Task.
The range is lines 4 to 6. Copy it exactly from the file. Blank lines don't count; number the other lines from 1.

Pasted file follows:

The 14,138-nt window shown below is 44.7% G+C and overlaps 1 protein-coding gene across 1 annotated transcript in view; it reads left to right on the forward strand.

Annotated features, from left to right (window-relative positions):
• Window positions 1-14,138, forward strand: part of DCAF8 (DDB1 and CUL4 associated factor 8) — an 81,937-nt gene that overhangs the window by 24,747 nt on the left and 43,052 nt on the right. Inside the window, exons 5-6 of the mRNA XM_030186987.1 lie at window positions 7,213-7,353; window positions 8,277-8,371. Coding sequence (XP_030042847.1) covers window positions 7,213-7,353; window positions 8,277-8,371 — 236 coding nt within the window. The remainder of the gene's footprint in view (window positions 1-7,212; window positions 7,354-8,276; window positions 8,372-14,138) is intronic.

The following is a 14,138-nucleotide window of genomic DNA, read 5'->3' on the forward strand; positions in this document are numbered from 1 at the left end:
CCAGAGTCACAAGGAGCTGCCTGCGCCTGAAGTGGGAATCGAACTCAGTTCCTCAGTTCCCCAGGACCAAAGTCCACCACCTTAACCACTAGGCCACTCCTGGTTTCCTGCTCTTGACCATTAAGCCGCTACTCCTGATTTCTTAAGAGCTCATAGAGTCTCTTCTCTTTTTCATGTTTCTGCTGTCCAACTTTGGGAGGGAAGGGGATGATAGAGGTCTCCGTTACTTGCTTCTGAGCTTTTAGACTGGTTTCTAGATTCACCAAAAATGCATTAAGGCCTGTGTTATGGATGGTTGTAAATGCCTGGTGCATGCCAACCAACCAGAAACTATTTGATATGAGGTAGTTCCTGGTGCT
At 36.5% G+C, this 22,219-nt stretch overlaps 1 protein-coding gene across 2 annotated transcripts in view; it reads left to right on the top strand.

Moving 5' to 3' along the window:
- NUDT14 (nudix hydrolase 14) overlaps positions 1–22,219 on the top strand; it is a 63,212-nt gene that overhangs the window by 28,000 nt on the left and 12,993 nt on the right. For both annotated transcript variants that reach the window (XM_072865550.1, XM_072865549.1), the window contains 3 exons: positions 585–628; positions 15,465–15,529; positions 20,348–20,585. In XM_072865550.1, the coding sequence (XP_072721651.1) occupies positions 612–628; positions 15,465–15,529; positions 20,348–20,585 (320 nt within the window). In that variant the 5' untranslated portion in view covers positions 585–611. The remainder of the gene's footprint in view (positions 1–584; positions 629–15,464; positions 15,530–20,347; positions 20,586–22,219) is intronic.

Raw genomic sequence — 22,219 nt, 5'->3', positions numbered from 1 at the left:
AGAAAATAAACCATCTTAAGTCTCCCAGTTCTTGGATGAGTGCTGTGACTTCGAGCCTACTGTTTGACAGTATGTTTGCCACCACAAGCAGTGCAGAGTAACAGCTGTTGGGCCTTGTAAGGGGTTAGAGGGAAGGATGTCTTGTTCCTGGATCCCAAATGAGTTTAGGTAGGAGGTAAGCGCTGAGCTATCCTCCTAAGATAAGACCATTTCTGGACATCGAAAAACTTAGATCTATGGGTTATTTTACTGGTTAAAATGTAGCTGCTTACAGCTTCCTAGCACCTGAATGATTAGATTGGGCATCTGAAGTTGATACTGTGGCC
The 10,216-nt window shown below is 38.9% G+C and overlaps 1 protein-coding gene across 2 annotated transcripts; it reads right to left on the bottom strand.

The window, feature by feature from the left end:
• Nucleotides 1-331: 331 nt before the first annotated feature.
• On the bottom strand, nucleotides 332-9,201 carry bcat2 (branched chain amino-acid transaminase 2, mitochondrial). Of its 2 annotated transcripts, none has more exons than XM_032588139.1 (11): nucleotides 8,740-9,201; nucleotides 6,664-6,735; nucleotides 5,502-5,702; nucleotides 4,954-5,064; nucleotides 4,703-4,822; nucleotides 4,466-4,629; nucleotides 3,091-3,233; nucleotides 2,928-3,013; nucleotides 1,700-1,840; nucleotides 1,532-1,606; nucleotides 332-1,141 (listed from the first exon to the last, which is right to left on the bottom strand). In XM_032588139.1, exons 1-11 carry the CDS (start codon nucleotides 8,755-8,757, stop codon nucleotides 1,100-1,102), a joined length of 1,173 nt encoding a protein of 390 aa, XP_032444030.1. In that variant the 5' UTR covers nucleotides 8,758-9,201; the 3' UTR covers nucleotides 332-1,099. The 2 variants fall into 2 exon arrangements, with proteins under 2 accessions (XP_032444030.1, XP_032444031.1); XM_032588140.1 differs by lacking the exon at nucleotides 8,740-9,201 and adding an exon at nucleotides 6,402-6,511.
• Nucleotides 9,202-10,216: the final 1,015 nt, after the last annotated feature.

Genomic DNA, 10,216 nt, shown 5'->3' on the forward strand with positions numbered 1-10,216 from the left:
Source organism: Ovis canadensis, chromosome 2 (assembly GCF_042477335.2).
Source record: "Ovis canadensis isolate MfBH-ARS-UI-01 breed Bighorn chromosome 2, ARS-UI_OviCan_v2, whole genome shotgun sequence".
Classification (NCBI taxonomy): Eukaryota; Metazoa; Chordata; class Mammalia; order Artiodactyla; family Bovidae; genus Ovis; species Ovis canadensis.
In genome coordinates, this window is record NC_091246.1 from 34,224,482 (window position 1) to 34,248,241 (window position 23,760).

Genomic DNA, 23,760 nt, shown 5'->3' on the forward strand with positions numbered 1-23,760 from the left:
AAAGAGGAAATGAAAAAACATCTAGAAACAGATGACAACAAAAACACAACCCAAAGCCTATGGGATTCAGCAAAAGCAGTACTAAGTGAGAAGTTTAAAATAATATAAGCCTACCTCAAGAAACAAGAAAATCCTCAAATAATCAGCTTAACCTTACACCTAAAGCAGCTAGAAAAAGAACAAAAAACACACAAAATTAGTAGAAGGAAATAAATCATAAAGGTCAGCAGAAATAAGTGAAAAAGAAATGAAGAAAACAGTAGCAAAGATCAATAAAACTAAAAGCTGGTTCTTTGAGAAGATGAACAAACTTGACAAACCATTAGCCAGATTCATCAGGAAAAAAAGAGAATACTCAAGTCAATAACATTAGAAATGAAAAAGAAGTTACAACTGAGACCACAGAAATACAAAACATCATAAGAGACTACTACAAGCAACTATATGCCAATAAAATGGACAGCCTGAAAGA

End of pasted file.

The following is a 14,138-nucleotide window of genomic DNA, read 5'->3' on the forward strand; positions in this document are numbered from 1 at the left end:
CCAGAGTCACAAGGAGCTGCCTGCGCCTGAAGTGGGAATCGAACTCAGTTCCTCAGTTCCCCAGGACCAAAGTCCACCACCTTAACCACTAGGCCACTCCTGGTTTCCTGCTCTTGACCATTAAGCCGCTACTCCTGATTTCTTAAGAGCTCATAGAGTCTCTTCTCTTTTTCATGTTTCTGCTGTCCAACTTTGGGAGGGAAGGGGATGATAGAGGTCTCCGTTACTTGCTTCTGAGCTTTTAGACTGGTTTCTAGATTCACCAAAAATGCATTAAGGCCTGTGTTATGGATGGTTGTAAATGCCTGGTGCATGCCAACCAACCAGAAACTATTTGATATGAGGTAGTTCCTGGTGCT
At 36.5% G+C, this 22,219-nt stretch overlaps 1 protein-coding gene across 2 annotated transcripts in view; it reads left to right on the top strand.